McLaren team boss Andrea Stella says the side’s recent series of technical recruits has not placed a strain on it being able to comply with Formula 1’s budget cap rules.
Ahead of the Spanish Grand Prix weekend, McLaren confirmed that it had completed the signing of Rob Marshall from Red Bull to take up the position of Technical Director, Engineering & Design at the team.
Marshall had been an integral member of Red Bull since arriving in 2006, taking on the mantle of becoming the current champions’ Chief Engineering Officer in 2016.
However, Marshall will move to McLaren at the start of 2024, with Stella expressing that the Briton was attracted by the prospect of playing a key role in turning the Woking squad into a front-running force in F1 again.
“So, Rob will join the team obviously with a unique level of experience, knowhow, in terms of engineering and design of Formula 1 cars,” Stella said.
“He has also been instrumental in creating such a strong technical department at Red Bull. So, at the moment, we are just very pleased and excited that Rob is keen to join our journey to take McLaren to the front of the grid.
He later added: “Certainly Rob was very keen to join McLaren. He understood perfectly our journey, our ambition. I think he understood that he could be a fundamental player in trying to make something important like bringing McLaren to the victory, so strong motivation from his side.
McLaren’s acquisition of Marshall from Red Bull marked the second time this year the team has announced the signing of a technical figure from a rival team.
Back in March, the British entry confirmed that David Sanchez would be returning to McLaren after leaving Ferrari as the Italian entity’s Head of Vehicle Concept.
Both will commence their respective roles in January 2024, working alongside Peter Prodromou as part of a revised technical structure established following James Keys’ exit from his previous role of Technical Director two months ago.
However, Stella has ruled out there being any plans to make any further additions to McLaren’s technical team.
“I think the technical structure is well-set now and quite strong, so I would take one day off.”
Having already lost Dan Fallows to Aston Martin, McLaren’s capture of Marshall prompted Red Bull advisor Helmut Marko to declare that its competitors were offering financial packages to staff that the Austrian outfit is unable to compete with.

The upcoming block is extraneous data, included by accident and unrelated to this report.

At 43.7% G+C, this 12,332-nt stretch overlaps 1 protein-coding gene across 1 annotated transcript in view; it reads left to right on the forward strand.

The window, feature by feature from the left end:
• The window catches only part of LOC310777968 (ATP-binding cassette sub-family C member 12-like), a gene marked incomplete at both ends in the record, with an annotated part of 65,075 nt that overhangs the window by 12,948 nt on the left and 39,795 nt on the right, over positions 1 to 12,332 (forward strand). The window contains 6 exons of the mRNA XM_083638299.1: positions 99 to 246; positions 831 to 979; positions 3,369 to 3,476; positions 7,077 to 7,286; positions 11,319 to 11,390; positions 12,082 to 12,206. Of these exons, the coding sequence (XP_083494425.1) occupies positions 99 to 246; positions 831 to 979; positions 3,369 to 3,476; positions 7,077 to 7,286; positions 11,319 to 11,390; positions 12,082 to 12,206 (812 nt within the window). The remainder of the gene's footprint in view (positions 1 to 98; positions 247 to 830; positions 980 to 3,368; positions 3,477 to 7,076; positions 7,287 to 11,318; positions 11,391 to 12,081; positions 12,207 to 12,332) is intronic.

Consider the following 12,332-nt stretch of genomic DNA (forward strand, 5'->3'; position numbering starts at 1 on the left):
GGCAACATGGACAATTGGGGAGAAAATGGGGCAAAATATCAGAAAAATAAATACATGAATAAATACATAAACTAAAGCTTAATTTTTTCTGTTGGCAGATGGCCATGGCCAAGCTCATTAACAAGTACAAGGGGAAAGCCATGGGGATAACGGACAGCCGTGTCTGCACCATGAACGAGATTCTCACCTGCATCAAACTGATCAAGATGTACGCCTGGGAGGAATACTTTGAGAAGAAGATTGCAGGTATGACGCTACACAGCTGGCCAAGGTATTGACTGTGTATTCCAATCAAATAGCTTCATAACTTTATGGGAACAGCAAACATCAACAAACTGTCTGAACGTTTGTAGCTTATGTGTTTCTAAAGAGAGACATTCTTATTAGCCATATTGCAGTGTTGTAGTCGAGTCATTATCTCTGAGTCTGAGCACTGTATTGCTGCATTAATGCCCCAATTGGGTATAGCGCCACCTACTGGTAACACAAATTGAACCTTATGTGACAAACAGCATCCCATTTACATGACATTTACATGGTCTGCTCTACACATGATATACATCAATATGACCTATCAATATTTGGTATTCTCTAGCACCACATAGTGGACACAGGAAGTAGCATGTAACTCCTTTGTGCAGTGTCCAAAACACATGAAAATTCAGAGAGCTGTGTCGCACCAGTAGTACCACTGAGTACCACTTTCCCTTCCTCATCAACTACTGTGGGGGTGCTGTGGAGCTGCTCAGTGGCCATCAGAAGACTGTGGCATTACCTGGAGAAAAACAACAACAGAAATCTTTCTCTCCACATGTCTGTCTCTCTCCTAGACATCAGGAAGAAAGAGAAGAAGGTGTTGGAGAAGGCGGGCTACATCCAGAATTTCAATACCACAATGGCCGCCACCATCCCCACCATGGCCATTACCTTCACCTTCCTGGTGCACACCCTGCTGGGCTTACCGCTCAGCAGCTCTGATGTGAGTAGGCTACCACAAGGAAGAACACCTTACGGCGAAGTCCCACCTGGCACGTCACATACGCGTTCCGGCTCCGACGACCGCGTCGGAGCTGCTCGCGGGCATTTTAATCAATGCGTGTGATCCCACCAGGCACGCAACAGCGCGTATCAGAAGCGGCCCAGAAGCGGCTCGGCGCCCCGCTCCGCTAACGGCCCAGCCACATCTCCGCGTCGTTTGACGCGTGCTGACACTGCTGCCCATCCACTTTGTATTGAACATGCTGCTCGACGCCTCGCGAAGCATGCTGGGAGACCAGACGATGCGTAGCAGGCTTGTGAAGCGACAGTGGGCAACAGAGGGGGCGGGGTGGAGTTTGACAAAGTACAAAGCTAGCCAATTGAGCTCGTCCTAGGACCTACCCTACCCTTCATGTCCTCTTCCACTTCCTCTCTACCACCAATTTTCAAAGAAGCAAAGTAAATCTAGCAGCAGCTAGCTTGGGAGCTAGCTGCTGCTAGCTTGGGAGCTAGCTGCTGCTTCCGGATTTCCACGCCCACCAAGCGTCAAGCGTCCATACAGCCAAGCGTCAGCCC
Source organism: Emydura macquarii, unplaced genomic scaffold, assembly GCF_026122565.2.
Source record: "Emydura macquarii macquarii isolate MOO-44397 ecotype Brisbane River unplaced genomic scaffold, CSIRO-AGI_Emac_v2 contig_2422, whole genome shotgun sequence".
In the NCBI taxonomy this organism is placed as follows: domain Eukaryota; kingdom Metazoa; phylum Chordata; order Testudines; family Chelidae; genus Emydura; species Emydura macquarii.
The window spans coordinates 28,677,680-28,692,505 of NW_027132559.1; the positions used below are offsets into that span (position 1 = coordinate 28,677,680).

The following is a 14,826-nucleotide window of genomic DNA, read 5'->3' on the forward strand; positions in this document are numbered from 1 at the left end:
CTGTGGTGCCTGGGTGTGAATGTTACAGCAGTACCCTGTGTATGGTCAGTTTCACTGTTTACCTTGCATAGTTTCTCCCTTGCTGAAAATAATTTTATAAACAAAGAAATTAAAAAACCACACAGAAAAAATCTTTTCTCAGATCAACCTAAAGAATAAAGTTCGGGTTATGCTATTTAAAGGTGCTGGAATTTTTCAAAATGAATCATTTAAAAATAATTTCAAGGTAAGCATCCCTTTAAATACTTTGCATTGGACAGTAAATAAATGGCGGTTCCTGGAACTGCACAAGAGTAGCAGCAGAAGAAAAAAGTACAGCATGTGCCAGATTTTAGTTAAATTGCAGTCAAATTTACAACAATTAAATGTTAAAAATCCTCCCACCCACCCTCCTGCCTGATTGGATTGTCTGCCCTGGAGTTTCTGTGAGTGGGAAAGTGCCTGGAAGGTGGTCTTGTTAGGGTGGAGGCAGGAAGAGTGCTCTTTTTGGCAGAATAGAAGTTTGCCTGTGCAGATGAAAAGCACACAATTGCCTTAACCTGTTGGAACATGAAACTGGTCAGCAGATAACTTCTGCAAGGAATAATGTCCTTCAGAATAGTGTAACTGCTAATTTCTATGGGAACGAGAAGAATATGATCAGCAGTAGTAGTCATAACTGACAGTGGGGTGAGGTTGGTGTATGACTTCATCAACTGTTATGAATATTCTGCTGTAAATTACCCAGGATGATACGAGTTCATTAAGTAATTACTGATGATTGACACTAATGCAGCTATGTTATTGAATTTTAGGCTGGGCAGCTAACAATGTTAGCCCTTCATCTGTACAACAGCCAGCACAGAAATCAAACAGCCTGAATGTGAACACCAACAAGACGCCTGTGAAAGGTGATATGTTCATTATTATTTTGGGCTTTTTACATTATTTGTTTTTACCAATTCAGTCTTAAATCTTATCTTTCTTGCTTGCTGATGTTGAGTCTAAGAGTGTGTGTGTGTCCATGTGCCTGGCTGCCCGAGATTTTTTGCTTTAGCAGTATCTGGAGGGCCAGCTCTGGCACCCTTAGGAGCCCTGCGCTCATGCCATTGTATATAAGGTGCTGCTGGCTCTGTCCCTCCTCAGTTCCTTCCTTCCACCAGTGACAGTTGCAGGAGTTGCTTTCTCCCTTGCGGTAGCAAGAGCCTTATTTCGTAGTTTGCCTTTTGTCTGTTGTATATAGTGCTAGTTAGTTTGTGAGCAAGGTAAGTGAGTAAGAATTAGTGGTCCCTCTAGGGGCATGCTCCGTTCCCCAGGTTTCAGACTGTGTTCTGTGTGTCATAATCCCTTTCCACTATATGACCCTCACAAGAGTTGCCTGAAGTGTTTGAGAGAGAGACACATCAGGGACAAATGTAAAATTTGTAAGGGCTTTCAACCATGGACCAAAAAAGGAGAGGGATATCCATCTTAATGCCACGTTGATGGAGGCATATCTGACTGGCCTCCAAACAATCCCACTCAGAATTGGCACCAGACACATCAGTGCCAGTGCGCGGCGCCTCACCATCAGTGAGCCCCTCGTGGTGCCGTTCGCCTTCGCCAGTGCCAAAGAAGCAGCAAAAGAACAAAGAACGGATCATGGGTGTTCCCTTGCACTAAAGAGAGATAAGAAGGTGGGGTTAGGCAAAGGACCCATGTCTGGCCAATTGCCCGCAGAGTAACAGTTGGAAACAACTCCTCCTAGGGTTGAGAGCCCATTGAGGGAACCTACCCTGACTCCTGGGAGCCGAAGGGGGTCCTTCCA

But Stella has denied that McLaren will need to cut back on expenditure elsewhere in the company in order to meet the $135m spending cap in place for the 2023 F1 season.
“In terms of budget, Zak is doing a good job to put McLaren in condition to spend this money,” the Italian, 52, stated.
“And in terms of compliance, actually within the regulations, we had the possibility to spend this kind of budget, not only from an operational point of view, but also in terms of capital expenditures.
“So it didn’t create particular challenges, I would say. So it’s not been a difficult process.”
Despite Lando Norris scoring third place in qualifying and team-mate Oscar Piastri joining him in the top 10, McLaren departed the Spanish GP weekend empty-handed.
Norris’ hopes of points were ended on the opening lap when an incident with Mercedes’ Lewis Hamilton damaged his front wing, while Piastri was hamstrung by the MCL60 lacking race pace to drop three places to 13th by the chequered flag.
Alpine’s third double points finish on the bounce, meanwhile, moved it 23 points clear of McLaren, who remain a lonely fifth in the Constructors’ Championship.
After debuting significant upgrades at the Azerbaijan Grand Prix in May, McLaren is set to unveil several more updates at the British Grand Prix to complete the MCL60’s transformation from the undeveloped version it started the year with.